Fitbit today shared insights gleaned from anonymised and aggregated global user data, with the key highlight that Singaporean users’ resting heart rate – a key indicator of heart health – improved from January to April 2020, despite a significant decrease in overall daily step count due to Circuit Breaker restrictions on movement.

The average resting heart rate in Singapore lowered (improved) across all demographics, but this improvement was more pronounced for younger users between 18 – 29 years old, and in female users.

Many of us have been experiencing a slower pace of life during the circuit breaker period. Based on the findings, Singaporeans seem to be finally getting some of the much-needed sleep that they need – this increase in sleep duration could be why there is an improvement in heart health. The findings on resting heart rate of Singaporeans were very encouraging and is an indication that health and wellness remains a priority, especially among individuals who track their health using wearables.

Sophia Goh, professional counsellor and psychotherapist at Sofia Wellness Clinic

Change in resting heart rate from January to April 2020

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What is resting heart rate, you ask? It is the number of times your heart beats per minute when you are still and at rest. This metric can be an important indicator of your fitness level and overall heart health.

Not only can it be used to track your fitness level, but it can also alert you of potential health issues such as illness, high-stress levels, sleep deprivation, dehydration, overtraining, and underlying medical conditions.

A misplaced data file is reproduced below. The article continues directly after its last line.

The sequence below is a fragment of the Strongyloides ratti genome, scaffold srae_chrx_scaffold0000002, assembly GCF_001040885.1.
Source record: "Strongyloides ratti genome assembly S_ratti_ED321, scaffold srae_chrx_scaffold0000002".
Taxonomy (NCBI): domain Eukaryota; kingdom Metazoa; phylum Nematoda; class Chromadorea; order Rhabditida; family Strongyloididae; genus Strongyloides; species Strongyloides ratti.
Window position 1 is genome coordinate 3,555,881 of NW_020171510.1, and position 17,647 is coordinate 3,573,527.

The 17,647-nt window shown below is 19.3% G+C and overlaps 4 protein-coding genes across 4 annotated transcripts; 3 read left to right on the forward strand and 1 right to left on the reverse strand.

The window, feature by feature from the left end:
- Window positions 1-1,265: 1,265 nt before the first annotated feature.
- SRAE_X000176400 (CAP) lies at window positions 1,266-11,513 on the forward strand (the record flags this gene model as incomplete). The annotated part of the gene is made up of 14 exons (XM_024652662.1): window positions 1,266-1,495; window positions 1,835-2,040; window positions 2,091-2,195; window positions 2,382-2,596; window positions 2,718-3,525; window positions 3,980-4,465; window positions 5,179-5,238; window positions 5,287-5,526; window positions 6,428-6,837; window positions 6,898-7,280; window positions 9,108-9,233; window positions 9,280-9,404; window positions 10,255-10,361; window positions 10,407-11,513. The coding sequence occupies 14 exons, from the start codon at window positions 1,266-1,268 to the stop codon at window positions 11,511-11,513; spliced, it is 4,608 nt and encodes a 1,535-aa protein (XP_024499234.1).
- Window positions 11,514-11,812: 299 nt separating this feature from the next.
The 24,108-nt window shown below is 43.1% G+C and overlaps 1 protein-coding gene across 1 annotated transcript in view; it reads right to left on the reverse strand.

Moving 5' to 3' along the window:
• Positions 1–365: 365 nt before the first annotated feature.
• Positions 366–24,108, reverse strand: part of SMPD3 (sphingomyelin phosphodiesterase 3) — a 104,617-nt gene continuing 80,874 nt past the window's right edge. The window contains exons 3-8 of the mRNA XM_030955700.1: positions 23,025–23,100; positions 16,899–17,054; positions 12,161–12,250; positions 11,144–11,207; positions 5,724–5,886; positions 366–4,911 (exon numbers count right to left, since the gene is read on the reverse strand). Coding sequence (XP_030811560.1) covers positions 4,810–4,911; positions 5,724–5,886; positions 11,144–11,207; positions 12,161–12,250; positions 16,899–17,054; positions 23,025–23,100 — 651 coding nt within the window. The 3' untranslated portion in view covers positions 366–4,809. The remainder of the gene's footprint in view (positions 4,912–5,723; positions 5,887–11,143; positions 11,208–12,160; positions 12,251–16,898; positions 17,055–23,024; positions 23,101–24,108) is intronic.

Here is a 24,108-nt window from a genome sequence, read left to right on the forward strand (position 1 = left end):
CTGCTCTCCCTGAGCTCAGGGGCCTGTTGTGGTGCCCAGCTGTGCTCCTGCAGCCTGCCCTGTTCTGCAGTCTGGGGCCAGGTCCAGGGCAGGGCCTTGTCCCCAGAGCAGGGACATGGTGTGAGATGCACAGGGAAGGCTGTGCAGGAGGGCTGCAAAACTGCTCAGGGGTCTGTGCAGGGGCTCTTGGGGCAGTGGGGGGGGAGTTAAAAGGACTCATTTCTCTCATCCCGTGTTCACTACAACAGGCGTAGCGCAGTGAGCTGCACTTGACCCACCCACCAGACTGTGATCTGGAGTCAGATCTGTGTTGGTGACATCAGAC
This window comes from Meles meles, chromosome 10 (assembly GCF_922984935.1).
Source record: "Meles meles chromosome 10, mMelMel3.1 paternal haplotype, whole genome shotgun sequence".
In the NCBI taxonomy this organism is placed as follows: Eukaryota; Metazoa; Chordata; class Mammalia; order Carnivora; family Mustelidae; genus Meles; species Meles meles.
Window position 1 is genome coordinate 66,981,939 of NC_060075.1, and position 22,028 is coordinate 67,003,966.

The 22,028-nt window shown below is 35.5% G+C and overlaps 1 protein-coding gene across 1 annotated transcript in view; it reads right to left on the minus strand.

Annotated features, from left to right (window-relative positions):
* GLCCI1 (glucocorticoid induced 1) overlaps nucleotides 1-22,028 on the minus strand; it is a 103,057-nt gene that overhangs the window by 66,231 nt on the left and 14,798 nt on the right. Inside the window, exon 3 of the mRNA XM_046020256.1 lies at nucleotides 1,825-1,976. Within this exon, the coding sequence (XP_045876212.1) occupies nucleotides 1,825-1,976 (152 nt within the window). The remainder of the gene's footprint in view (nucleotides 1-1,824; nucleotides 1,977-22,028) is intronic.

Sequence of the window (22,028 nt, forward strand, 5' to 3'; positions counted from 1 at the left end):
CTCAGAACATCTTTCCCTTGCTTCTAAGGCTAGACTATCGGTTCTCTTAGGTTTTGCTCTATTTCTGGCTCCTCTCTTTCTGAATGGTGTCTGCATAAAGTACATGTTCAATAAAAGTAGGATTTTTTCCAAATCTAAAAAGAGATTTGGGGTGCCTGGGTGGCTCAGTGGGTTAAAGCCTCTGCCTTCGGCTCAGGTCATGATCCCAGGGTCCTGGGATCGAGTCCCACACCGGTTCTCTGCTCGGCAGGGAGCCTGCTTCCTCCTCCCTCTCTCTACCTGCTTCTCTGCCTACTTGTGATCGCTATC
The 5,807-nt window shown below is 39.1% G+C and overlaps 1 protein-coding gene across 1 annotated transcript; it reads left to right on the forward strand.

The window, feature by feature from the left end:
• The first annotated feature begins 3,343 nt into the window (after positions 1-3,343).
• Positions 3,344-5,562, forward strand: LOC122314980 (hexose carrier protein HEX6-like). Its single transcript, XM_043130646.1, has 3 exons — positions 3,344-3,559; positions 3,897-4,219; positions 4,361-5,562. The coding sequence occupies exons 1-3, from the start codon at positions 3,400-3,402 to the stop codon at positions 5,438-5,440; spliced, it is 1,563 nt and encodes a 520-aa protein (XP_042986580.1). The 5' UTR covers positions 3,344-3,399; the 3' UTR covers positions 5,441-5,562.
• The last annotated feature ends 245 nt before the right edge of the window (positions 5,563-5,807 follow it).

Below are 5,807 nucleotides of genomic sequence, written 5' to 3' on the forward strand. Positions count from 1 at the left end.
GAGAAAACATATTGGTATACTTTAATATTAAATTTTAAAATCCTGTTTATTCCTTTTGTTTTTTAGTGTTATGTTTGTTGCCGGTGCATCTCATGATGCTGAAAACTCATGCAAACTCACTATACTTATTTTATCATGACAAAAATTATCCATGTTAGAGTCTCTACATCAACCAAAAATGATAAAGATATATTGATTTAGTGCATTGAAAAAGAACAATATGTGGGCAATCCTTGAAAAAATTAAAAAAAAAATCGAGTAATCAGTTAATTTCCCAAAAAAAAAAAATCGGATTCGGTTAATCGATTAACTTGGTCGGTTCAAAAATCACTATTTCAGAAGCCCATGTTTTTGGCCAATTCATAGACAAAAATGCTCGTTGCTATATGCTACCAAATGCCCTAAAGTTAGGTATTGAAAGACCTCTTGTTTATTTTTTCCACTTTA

To better understand how Fitbit users’ lifestyle behaviours may be impacting resting heart rates, Fitbit took a deeper look at measures like sleep time and bedtime variability.

At a time where the majority of the population were stuck indoors, physical activity has shown a decrease in step count (by 2,240 steps a day) and active minutes (by 3.66 minutes a day).

The active minute is a metric that factors in your body mass and is used to estimate exercise intensity. These trends would typically lead to an increase in resting heart rate – however, the opposite is being observed here, which is positive news, but is also an indicator that there are more factors at play here.

Avg change in activity behaviour from January to April across all ages

Two trends that could be contributing to the decline in resting heart rate for users are:

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  1. Longer sleep hours: Singaporeans’ average sleep duration has increased, where they are getting 19.21 additional minutes of sleep every night. This is great news, especially because not getting enough sleep can have a negative impact on resting heart rate. Not getting enough sleep is a risk factor for cardiovascular disease.
  2. Improvements in bedtime variability: During normal times, people (particularly young people) tend to go to bed later on the weekends, often leading to social jet lag, which can impact heart health. However, Singaporeans have been going to bed at a more consistent time, where data has shown that they have reduced their bedtime variability by 8.2 minutes.

Avg change in sleep behaviour from January to April across ages

Overall, the findings on the resting heart rate of Singaporeans were very encouraging and is an indication that health and wellness remains a priority even while people have remained largely indoors.

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